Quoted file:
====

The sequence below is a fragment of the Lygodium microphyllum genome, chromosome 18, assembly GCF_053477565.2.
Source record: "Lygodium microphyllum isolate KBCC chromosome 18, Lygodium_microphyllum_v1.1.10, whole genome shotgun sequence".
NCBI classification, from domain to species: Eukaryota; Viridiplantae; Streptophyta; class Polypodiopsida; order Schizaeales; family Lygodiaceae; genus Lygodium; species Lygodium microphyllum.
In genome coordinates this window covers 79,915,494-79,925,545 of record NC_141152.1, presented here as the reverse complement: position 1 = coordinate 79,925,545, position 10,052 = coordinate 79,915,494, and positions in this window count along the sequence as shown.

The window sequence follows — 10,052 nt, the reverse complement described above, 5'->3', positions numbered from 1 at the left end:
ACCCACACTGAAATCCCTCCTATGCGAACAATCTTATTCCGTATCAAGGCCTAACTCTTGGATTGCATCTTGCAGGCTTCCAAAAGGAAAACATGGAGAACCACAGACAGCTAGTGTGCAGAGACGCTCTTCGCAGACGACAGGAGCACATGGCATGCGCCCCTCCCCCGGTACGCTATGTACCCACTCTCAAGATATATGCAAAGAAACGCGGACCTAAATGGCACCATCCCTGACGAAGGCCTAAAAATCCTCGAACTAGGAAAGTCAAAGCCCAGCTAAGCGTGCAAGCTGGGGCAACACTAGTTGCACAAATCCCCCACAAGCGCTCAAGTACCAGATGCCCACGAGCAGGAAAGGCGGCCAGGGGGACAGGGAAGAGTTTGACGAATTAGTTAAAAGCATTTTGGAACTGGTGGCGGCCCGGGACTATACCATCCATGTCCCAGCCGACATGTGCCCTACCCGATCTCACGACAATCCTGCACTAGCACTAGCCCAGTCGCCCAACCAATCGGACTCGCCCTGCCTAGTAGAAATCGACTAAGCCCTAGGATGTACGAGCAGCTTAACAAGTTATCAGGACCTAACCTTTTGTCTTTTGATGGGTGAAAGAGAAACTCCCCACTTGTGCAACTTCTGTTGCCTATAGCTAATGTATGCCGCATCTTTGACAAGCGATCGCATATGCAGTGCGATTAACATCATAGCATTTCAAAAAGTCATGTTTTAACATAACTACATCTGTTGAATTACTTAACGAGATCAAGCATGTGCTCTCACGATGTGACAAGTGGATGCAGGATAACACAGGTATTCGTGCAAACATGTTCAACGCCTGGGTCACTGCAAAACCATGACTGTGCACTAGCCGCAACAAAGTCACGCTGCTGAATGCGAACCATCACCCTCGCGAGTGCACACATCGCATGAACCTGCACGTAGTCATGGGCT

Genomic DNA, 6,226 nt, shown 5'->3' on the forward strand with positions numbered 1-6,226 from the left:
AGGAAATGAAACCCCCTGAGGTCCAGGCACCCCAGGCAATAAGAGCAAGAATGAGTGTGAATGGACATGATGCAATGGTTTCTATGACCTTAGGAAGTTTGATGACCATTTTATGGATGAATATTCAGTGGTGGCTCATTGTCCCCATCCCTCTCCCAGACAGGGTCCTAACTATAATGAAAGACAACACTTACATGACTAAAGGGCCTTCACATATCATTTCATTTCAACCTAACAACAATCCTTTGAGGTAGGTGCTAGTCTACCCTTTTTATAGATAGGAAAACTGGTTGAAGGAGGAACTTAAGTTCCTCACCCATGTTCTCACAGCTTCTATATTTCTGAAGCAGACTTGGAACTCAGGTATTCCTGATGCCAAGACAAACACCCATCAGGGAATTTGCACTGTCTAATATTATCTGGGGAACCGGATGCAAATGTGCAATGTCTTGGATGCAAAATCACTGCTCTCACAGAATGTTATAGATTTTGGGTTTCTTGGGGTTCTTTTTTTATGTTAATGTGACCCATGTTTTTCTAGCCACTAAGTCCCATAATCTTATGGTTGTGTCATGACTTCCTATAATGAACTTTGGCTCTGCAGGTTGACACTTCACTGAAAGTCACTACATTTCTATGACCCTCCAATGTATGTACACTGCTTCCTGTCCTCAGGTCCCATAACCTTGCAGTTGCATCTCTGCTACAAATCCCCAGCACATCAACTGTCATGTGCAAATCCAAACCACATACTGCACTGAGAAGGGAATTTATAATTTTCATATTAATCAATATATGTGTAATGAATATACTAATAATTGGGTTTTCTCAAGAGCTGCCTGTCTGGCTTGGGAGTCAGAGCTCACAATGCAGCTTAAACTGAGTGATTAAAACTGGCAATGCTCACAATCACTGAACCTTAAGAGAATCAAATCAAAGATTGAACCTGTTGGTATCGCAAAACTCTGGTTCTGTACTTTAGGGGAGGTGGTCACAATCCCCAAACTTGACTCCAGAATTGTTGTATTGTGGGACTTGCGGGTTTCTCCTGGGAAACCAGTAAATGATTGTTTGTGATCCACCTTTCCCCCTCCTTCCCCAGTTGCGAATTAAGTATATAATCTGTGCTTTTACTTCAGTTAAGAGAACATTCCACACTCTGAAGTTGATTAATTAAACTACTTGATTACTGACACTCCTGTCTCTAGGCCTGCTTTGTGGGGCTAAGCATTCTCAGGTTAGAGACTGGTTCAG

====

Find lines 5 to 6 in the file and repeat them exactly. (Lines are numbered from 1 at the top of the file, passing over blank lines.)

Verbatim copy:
The window sequence follows — 10,052 nt, the reverse complement described above, 5'->3', positions numbered from 1 at the left end:
ACCCACACTGAAATCCCTCCTATGCGAACAATCTTATTCCGTATCAAGGCCTAACTCTTGGATTGCATCTTGCAGGCTTCCAAAAGGAAAACATGGAGAACCACAGACAGCTAGTGTGCAGAGACGCTCTTCGCAGACGACAGGAGCACATGGCATGCGCCCCTCCCCCGGTACGCTATGTACCCACTCTCAAGATATATGCAAAGAAACGCGGACCTAAATGGCACCATCCCTGACGAAGGCCTAAAAATCCTCGAACTAGGAAAGTCAAAGCCCAGCTAAGCGTGCAAGCTGGGGCAACACTAGTTGCACAAATCCCCCACAAGCGCTCAAGTACCAGATGCCCACGAGCAGGAAAGGCGGCCAGGGGGACAGGGAAGAGTTTGACGAATTAGTTAAAAGCATTTTGGAACTGGTGGCGGCCCGGGACTATACCATCCATGTCCCAGCCGACATGTGCCCTACCCGATCTCACGACAATCCTGCACTAGCACTAGCCCAGTCGCCCAACCAATCGGACTCGCCCTGCCTAGTAGAAATCGACTAAGCCCTAGGATGTACGAGCAGCTTAACAAGTTATCAGGACCTAACCTTTTGTCTTTTGATGGGTGAAAGAGAAACTCCCCACTTGTGCAACTTCTGTTGCCTATAGCTAATGTATGCCGCATCTTTGACAAGCGATCGCATATGCAGTGCGATTAACATCATAGCATTTCAAAAAGTCATGTTTTAACATAACTACATCTGTTGAATTACTTAACGAGATCAAGCATGTGCTCTCACGATGTGACAAGTGGATGCAGGATAACACAGGTATTCGTGCAAACATGTTCAACGCCTGGGTCACTGCAAAACCATGACTGTGCACTAGCCGCAACAAAGTCACGCTGCTGAATGCGAACCATCACCCTCGCGAGTGCACACATCGCATGAACCTGCACGTAGTCATGGGCT